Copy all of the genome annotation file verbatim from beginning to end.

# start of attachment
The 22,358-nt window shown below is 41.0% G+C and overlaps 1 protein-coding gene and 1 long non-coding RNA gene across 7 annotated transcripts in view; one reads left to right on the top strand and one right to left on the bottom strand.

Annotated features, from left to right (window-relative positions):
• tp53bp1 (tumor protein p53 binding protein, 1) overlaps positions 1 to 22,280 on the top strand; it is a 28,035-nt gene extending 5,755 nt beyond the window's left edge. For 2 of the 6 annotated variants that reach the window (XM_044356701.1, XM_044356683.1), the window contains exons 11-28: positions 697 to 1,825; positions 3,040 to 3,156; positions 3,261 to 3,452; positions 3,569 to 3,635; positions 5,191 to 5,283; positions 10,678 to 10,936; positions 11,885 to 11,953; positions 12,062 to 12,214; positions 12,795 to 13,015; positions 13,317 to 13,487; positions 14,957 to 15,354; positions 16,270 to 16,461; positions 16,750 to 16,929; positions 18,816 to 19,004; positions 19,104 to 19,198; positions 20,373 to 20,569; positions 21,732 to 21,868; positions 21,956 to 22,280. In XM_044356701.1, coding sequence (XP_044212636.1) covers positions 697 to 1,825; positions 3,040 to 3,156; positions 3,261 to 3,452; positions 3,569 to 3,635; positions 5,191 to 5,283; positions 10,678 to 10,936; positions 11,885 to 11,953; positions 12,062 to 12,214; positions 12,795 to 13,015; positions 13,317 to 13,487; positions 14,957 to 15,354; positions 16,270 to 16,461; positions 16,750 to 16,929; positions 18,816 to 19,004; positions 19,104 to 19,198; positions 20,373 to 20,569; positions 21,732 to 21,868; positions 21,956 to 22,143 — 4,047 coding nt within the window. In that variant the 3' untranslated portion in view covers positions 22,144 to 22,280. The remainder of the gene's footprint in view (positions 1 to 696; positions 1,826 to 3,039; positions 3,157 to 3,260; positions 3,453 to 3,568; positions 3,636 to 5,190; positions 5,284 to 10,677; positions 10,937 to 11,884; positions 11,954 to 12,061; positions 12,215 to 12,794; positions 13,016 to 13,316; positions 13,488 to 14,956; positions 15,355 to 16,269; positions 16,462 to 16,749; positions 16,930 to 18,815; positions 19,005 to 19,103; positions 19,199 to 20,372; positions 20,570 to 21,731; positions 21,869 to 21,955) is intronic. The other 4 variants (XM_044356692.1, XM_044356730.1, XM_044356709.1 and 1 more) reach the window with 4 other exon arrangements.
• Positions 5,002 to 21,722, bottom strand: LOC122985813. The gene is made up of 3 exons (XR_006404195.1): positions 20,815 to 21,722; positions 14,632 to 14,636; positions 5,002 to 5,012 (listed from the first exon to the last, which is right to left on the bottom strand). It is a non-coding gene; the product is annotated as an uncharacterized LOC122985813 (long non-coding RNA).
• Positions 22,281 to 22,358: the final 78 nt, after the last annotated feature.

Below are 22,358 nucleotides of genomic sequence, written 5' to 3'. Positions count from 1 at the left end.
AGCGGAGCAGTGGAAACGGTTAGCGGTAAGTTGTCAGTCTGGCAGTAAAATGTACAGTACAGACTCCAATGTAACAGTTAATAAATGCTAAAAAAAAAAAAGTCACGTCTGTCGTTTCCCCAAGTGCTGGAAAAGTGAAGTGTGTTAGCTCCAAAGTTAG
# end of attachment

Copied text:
The 22,358-nt window shown below is 41.0% G+C and overlaps 1 protein-coding gene and 1 long non-coding RNA gene across 7 annotated transcripts in view; one reads left to right on the top strand and one right to left on the bottom strand.

Annotated features, from left to right (window-relative positions):
• tp53bp1 (tumor protein p53 binding protein, 1) overlaps positions 1 to 22,280 on the top strand; it is a 28,035-nt gene extending 5,755 nt beyond the window's left edge. For 2 of the 6 annotated variants that reach the window (XM_044356701.1, XM_044356683.1), the window contains exons 11-28: positions 697 to 1,825; positions 3,040 to 3,156; positions 3,261 to 3,452; positions 3,569 to 3,635; positions 5,191 to 5,283; positions 10,678 to 10,936; positions 11,885 to 11,953; positions 12,062 to 12,214; positions 12,795 to 13,015; positions 13,317 to 13,487; positions 14,957 to 15,354; positions 16,270 to 16,461; positions 16,750 to 16,929; positions 18,816 to 19,004; positions 19,104 to 19,198; positions 20,373 to 20,569; positions 21,732 to 21,868; positions 21,956 to 22,280. In XM_044356701.1, coding sequence (XP_044212636.1) covers positions 697 to 1,825; positions 3,040 to 3,156; positions 3,261 to 3,452; positions 3,569 to 3,635; positions 5,191 to 5,283; positions 10,678 to 10,936; positions 11,885 to 11,953; positions 12,062 to 12,214; positions 12,795 to 13,015; positions 13,317 to 13,487; positions 14,957 to 15,354; positions 16,270 to 16,461; positions 16,750 to 16,929; positions 18,816 to 19,004; positions 19,104 to 19,198; positions 20,373 to 20,569; positions 21,732 to 21,868; positions 21,956 to 22,143 — 4,047 coding nt within the window. In that variant the 3' untranslated portion in view covers positions 22,144 to 22,280. The remainder of the gene's footprint in view (positions 1 to 696; positions 1,826 to 3,039; positions 3,157 to 3,260; positions 3,453 to 3,568; positions 3,636 to 5,190; positions 5,284 to 10,677; positions 10,937 to 11,884; positions 11,954 to 12,061; positions 12,215 to 12,794; positions 13,016 to 13,316; positions 13,488 to 14,956; positions 15,355 to 16,269; positions 16,462 to 16,749; positions 16,930 to 18,815; positions 19,005 to 19,103; positions 19,199 to 20,372; positions 20,570 to 21,731; positions 21,869 to 21,955) is intronic. The other 4 variants (XM_044356692.1, XM_044356730.1, XM_044356709.1 and 1 more) reach the window with 4 other exon arrangements.
• Positions 5,002 to 21,722, bottom strand: LOC122985813. The gene is made up of 3 exons (XR_006404195.1): positions 20,815 to 21,722; positions 14,632 to 14,636; positions 5,002 to 5,012 (listed from the first exon to the last, which is right to left on the bottom strand). It is a non-coding gene; the product is annotated as an uncharacterized LOC122985813 (long non-coding RNA).
• Positions 22,281 to 22,358: the final 78 nt, after the last annotated feature.

Below are 22,358 nucleotides of genomic sequence, written 5' to 3'. Positions count from 1 at the left end.
AGCGGAGCAGTGGAAACGGTTAGCGGTAAGTTGTCAGTCTGGCAGTAAAATGTACAGTACAGACTCCAATGTAACAGTTAATAAATGCTAAAAAAAAAAAAGTCACGTCTGTCGTTTCCCCAAGTGCTGGAAAAGTGAAGTGTGTTAGCTCCAAAGTTAG